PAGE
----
• 51. Health care’s greatest bottleneck will be MDs 1910:The Flexner Report leads to many medical schools closing. 1965:The push to train more physicians begins. By 1980, the number of graduates roughly doubled.  40 years of rapid workforce growth. 1980– 2010: No appreciable increase in the number of US-trained MD graduates (allopathic).  Going forward, US-trained MDs reaching retirement age will almost offset new allopathic graduates. An abrupt near-steady state. 51
  • 52. Revisiting Operations ManagementEach year, starting circa 1970, roughly 16,000physicians have entered the ―workforce pipeline‖ bygraduating from allopathic medical schools(throughput). They spend four decades practicingbefore reaching retirement age (flow time). If there isno attrition at all during these four decades, it followsthat in 2010, with the pipeline full, the size of the US-trained, allopathic physician workforce (i.e., inventory)is roughly ____ physicians. 40 Years 16K/Yr 640,000 US-MDs when full. 1970 2010 52
  • 53. Elevate the WorkforceThe Future of Nursing: Leading Change, AdvancingHealth, Institute of Medicine, Nov 17, 2010.http://www.iom.edu/Reports/2010/The-Future-of-Nursing-Leading-Change-Advancing-Health/Recommendations.aspx?page=1Recommendation 1: Remove scope-of-practice barriers.Advanced practice nurses should be able to practice to the fullextent of their education and training.Recommendation 2: Expand opportunities for nurses to leadand diffuse collaborative improvement efforts.Recommendation 3: Implement nurse residency programs.Recommendation 4: Increase the proportion of nurses with abaccalaureate degree to 80 percent by 2020. 53
  • 54. Elevate the WorkforceThe Future of Nursing: Leading Change, AdvancingHealth, Institute of Medicine, Nov 17, 2010.http://www.iom.edu/Reports/2010/The-Future-of-Nursing-Leading-Change-Advancing-Health/Recommendations.aspx?page=1Recommendation 5: Double the number of nurses with adoctorate by 2020.Recommendation 6: Ensure that nurses engage in lifelonglearning.Recommendation 7: prepare and enable nurses to lead changeto advance health.Recommendation 8: Build an infrastructure for the collectionand analysis of interprofessional health care workforce data. 54
  • 55. “Patient-Centered Medical Homes in Ontario”Walter W. Rosser, M.D., Jack M. Colwill, M.D., Jan Kasperski, R.N., M.H.Sc., and Lynn Wilson, M.D.New England Journal of Medicine, January 6, 2010. 10.1056/NEJMp0911519 ―The Family Health Team [FHT] model ―Physician payment is based on age- and sex- [introduced in 2004] is designed to expand based capitation that is calculated from the capacity of primary care through Ontario‘s fee-for-service experience. Additional development of interdisciplinary teams and fees are provided for services deemed to to improve the breadth and quality of care require added emphasis … through incentives provided by a blended … payment model. Today, about 720 ―Since income is not based primarily on physicians in 150 FHTs serve more than 1 physician visits, practices can explore broader million patients. [emphasis added.] roles for team members … The total number … of visits per patient has not declined, but more ―Physicians have responsibility for a defined visits appear to be occurring with team panel of patients and are assisted by other members other than the primary physician. health professionals, such as nurses, nurse … practitioners, psychologists, pharmacists, One effect that is already obvious is an social workers, and health educators. A increase of approximately 40% in physicians‘ typical physician panel includes about 1400 incomes: the average net income for a family patients, smaller than a typical U.S. practice. physician has increased from $180,000 Inclusion of a nurse practitioner adds 800 (Canadian) in 2004 to $250,000 within FHTs … patients to the expected practice size. 55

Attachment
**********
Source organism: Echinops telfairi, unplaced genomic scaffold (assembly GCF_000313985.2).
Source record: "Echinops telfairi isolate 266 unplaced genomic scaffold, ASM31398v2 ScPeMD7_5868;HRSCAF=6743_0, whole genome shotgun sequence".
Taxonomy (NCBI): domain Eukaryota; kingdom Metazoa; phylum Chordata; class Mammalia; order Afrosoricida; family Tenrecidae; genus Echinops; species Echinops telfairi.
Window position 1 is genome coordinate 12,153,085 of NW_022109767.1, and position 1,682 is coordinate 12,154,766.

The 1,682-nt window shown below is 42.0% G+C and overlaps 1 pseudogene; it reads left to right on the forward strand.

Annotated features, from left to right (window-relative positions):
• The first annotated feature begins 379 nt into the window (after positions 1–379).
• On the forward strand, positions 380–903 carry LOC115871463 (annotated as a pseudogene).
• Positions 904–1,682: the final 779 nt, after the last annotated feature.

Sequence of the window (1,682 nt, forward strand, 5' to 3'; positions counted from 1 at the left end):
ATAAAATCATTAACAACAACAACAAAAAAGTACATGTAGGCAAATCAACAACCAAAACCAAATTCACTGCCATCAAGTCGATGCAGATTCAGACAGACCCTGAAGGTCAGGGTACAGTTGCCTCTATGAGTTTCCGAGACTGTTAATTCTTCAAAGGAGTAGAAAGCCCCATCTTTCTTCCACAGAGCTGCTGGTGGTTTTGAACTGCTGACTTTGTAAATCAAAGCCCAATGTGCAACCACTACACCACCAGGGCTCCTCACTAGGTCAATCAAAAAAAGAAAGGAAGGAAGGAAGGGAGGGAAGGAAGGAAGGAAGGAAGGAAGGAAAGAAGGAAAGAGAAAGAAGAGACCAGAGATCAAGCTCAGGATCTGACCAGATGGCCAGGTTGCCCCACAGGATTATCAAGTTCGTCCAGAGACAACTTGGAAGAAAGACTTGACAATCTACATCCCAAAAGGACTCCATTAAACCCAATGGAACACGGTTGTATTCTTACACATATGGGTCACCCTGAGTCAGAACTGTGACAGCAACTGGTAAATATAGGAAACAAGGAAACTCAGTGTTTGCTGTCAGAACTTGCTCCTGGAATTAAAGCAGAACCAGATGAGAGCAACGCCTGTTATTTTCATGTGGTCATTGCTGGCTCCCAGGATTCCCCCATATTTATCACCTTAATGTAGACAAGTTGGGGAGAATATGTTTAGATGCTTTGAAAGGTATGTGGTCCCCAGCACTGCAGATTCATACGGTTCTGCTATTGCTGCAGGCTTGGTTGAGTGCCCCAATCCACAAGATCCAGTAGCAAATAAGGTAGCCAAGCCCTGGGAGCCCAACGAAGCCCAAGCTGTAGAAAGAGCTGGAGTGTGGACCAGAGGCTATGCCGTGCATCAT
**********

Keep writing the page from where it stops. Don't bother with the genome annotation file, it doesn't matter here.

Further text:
• 56. “Patient-Centered Medical Homes in Ontario”Walter W. Rosser, M.D., Jack M. Colwill, M.D., Jan Kasperski, R.N., M.H.Sc., and Lynn Wilson, M.D.New England Journal of Medicine, January 6, 2010. 10.1056/NEJMp0911519 ―Per capita, Canada has one third fewer Consider reading this article while replacing active physicians than the United States, every occurrence of ―patient-centered‖ with 15% more primary care physicians, and half ―capacity-centered.‖ Is the meaning much the as many specialists. Consequently, the same? Put differently, does a capacity- heavy responsibilities of Canadian centered business model provide the specialists promote shared care with family economic foundation that enables a patient- physicians, and specialists rarely see centered medical home? patients without referral. … Ontario‘s large investment in FHTs signifies its commitment For a different perspective on medical homes: to enhancing the capacity and quality of The Patient Centered Medical Home primary care. [emphasis added.] (Robert Graham Center, November 2007) … http://www.graham-center.org/PreBuilt/PCMH.pdf Ontario continues to convert fee-for-service The analysis does not presume any particular practices to patient-centered medical homes, focus either on ―capacity‖ or on the importance so far with positive results, including more of management principles. On the contrary, graduates entering family medicine. there is a sense that medical homes ―counter market dynamics‖ that otherwise obstruct equity, efficiency, and quality. 56